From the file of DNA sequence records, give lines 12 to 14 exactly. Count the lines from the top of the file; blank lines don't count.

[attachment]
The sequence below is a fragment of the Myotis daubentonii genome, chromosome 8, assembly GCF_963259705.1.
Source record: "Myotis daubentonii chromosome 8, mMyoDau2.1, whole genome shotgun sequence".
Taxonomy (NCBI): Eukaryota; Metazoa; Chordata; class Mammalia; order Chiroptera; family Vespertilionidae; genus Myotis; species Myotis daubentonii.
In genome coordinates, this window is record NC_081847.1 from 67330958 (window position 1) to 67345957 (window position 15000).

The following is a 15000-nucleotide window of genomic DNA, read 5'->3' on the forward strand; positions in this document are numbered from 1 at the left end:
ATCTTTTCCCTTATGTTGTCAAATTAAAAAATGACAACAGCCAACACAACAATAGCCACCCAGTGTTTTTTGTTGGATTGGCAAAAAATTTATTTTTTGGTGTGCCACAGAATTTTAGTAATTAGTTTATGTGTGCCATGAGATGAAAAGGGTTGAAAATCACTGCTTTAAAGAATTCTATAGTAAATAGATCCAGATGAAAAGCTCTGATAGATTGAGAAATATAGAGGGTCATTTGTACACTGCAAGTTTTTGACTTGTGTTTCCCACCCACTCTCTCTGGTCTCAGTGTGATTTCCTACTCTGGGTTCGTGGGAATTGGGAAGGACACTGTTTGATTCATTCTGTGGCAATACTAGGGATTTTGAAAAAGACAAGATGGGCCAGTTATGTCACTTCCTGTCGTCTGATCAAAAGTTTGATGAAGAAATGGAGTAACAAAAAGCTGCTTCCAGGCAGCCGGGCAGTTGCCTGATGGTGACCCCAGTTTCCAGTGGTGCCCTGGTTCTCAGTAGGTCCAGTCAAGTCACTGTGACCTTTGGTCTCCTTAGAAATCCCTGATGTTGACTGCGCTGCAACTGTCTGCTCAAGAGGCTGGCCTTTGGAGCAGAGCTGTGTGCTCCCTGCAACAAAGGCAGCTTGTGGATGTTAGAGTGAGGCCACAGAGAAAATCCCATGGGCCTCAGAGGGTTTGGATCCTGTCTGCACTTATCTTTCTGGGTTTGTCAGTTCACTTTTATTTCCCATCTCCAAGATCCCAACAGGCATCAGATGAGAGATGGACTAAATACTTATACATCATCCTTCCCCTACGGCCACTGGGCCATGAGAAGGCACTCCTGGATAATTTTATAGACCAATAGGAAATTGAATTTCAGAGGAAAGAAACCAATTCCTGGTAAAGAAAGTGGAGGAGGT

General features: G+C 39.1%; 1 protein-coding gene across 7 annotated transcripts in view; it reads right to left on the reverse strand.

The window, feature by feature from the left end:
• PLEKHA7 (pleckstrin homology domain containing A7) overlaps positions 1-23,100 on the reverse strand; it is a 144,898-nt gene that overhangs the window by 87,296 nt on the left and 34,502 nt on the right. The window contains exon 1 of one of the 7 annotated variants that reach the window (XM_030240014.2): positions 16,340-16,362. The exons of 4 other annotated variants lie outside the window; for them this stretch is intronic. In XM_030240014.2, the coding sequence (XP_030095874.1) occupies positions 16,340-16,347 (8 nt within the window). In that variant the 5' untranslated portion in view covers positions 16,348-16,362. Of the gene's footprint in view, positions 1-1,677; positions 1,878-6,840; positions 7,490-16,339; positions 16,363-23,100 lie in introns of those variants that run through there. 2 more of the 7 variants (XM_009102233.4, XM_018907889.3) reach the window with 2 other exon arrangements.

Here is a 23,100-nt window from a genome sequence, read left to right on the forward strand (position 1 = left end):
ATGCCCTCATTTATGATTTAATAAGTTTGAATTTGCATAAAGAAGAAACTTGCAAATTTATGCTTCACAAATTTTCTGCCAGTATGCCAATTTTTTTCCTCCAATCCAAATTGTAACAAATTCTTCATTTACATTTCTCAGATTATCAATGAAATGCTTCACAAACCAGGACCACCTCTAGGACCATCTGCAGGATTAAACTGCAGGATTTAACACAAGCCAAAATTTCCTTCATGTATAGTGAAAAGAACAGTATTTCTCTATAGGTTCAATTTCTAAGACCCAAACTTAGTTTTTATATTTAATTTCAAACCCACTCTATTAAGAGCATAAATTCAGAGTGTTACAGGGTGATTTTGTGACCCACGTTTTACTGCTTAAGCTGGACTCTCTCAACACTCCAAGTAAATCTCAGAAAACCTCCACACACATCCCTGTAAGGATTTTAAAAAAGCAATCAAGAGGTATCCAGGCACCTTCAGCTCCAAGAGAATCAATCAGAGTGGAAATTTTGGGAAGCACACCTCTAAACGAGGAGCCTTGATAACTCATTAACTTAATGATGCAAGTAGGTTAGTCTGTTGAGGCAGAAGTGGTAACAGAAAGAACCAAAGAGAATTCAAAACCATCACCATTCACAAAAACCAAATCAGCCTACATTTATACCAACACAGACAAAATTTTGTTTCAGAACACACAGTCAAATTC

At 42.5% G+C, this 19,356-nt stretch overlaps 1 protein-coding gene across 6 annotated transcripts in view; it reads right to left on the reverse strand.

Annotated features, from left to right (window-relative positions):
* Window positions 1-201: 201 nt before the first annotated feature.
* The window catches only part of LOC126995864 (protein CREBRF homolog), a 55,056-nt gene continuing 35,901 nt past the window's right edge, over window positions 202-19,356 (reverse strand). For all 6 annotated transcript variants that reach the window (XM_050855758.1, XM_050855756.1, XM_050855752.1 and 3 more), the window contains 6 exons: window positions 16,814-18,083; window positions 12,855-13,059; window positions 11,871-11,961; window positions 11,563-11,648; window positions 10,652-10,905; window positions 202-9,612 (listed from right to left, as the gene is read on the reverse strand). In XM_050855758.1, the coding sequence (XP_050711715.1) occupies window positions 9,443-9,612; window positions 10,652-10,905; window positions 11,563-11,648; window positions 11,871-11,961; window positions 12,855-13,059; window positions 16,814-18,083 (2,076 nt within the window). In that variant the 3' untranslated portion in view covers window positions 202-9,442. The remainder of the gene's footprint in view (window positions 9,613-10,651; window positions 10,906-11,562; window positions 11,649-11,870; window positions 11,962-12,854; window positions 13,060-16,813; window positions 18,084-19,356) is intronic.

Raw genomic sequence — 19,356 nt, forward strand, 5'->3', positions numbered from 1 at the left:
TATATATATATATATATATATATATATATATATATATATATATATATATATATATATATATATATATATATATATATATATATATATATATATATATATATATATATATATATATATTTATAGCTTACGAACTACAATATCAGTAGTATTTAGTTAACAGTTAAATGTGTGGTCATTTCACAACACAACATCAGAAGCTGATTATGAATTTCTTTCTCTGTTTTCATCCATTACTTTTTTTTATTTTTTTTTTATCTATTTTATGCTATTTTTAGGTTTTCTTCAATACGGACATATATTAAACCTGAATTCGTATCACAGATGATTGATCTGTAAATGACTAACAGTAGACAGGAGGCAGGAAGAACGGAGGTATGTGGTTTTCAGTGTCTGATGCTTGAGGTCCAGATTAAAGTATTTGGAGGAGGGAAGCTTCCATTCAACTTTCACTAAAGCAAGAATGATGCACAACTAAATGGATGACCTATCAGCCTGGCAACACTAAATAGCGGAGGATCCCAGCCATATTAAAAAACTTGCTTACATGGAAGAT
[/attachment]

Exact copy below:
At 42.5% G+C, this 19,356-nt stretch overlaps 1 protein-coding gene across 6 annotated transcripts in view; it reads right to left on the reverse strand.

Annotated features, from left to right (window-relative positions):
* Window positions 1-201: 201 nt before the first annotated feature.